Judge Regan denied Harris’ new-trial request and re-set the sentencing and multiple-bill hearings for Thursday. In multiple bill hearings, fingerprint experts match newly obtained prints to those obtained in the prior criminal cases. The intent is to prove that the defendant is the same person who was convicted of the previous offenses listed in the multiple bill.

On Thursday, Harris, who is 6’7” tall, refused to be fingerprinted voluntarily in court for this process, asserting that doing so would violate his constitutional right against self-incrimination. So Judge Regan ordered corrections officers to escort Harris back to the parish jail to be printed. Deputies escorted him back to court peacefully shortly after for the sentencing hearing.

In August, Harris disrupted his trial in front of the jury by creating a disturbance moments after the victim began testifying against him. That led Judge Regan to grant the defense request for a mistrial. Prosecutors prevailed in having that mistrial order overturned at the state 5th Circuit Court of Appeal. The trial resumed with the victim’s testimony, and Harris was convicted the following day.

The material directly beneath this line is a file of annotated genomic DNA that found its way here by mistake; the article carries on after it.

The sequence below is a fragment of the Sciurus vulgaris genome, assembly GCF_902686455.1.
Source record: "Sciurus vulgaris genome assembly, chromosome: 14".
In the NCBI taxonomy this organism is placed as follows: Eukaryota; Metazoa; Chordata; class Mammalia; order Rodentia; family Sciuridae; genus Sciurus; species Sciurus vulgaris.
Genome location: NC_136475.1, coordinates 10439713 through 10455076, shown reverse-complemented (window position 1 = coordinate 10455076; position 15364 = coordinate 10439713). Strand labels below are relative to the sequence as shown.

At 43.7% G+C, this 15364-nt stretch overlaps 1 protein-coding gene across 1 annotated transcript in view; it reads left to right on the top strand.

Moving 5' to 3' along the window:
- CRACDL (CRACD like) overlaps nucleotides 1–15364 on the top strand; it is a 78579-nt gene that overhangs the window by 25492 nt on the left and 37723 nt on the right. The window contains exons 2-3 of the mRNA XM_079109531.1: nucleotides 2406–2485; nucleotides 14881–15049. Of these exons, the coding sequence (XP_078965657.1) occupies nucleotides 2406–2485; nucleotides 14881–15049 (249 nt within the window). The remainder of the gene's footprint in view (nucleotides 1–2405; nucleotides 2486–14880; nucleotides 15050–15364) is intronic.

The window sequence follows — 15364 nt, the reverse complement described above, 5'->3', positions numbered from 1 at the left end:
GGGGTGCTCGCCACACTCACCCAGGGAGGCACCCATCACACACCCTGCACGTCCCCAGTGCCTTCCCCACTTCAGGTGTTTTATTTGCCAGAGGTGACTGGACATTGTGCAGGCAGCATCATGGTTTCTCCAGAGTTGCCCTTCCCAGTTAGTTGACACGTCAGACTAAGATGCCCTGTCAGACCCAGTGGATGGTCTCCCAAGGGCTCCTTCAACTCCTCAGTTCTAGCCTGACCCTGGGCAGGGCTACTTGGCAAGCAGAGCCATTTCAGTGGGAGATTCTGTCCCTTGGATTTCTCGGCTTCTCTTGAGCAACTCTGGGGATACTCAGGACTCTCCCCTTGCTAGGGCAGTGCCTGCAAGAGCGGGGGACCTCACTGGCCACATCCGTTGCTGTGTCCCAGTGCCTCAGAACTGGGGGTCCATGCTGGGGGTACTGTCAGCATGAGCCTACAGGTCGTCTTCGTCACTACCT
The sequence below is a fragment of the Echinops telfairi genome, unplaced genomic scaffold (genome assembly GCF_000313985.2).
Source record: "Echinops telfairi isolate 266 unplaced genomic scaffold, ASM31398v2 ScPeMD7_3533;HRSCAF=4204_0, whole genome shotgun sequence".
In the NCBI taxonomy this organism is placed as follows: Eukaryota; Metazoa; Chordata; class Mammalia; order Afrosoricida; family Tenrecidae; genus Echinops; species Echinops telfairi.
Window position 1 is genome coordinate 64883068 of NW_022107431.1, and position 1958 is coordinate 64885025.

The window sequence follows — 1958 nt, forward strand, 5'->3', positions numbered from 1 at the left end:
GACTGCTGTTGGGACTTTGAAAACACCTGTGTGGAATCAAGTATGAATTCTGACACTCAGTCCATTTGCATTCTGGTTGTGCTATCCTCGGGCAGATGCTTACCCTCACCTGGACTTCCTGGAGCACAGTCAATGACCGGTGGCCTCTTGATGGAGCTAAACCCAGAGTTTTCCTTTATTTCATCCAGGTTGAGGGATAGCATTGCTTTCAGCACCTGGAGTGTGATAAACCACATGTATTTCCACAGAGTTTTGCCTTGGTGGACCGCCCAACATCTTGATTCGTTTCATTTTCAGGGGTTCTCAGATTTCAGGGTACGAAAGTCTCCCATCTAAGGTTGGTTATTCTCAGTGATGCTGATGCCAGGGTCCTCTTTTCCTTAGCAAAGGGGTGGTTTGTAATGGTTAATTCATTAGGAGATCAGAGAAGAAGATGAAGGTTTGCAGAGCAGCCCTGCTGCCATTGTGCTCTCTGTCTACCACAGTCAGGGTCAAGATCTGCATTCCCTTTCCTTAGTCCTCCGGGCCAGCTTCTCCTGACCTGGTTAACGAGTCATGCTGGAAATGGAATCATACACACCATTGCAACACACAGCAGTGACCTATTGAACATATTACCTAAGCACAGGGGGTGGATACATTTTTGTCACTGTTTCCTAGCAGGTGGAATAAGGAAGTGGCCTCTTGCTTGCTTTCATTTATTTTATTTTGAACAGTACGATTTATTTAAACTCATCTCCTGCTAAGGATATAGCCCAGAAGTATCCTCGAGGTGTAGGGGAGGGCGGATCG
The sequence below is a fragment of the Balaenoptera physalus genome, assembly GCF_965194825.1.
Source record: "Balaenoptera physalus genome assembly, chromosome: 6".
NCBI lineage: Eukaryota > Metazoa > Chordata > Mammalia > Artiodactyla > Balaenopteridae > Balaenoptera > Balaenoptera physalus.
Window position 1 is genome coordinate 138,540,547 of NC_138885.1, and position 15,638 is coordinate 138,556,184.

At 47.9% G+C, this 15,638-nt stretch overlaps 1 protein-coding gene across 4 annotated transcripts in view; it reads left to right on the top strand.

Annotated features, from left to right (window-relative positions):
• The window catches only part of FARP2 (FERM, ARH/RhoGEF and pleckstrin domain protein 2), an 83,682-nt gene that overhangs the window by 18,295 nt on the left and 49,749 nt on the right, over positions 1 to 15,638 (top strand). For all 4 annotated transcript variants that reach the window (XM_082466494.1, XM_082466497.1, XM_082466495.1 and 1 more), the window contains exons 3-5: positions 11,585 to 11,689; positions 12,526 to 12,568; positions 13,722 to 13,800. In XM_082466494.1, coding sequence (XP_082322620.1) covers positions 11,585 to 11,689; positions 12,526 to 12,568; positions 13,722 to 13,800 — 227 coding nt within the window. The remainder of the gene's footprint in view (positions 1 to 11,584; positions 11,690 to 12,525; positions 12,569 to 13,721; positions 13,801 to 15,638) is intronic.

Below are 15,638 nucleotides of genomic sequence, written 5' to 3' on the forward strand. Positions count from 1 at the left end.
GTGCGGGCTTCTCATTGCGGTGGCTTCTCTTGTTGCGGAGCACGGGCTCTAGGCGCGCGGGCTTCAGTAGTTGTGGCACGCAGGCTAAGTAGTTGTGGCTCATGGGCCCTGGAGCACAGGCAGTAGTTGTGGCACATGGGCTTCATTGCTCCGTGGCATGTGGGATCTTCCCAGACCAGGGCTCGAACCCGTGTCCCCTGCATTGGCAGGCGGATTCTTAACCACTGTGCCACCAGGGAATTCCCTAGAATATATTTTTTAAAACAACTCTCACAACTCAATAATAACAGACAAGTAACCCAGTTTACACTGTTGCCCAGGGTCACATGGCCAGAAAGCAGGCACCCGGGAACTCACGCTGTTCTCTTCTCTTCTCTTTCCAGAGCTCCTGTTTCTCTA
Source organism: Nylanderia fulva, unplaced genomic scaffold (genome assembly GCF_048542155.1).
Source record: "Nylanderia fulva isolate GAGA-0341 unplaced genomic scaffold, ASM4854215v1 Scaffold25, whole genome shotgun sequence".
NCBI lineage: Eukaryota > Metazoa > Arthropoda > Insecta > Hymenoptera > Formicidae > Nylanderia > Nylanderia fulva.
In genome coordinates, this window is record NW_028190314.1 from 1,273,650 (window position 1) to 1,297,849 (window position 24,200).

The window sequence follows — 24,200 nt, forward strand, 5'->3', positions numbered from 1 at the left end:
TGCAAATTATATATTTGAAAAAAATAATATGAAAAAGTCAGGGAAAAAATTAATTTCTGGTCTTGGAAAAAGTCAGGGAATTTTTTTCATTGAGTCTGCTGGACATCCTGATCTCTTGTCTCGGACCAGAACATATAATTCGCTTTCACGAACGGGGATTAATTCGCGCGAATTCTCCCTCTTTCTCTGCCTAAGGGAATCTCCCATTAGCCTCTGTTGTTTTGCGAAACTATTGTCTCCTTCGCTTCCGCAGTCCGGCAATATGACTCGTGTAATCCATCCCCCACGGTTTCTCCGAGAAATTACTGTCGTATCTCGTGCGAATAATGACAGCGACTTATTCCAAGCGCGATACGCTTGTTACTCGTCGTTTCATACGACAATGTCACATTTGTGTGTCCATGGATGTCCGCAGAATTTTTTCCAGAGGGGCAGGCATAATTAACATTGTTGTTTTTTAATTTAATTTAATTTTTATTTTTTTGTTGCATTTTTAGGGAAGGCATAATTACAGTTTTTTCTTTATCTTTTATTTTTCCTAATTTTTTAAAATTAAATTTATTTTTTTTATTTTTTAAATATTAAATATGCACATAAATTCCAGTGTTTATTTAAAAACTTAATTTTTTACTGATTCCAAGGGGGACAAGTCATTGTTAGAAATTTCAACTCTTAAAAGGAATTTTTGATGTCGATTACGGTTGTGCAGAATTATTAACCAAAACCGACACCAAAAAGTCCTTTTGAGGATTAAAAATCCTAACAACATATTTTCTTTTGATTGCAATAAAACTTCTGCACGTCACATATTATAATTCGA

Assistant District Attorneys Brittany Beckner and Andrew DeCoste prosecuted the aggravated second-degree battery case.

blue bar 2

New Orleans man convicted of marijuana distribution from Gretna hotel

A New Orleans East man was convicted as charged in Jefferson Parish Thursday night (Nov. 18) of possession with intent to distribute the 149 grams of marijuana he left behind in a Gretna motel room earlier this year.

Raymond Allen, 28, rented a room in the 100 block of the Westbank Expressway for one night on May 5, 2016. The following morning, he left the hotel to run errands, planning to return to his room before the 11 a.m. check-out time.

He was unable to make it back in time. A housekeeper who was cleaning the room discovered the marijuana and notified the hotel management, which in turn called the Gretna Police Department.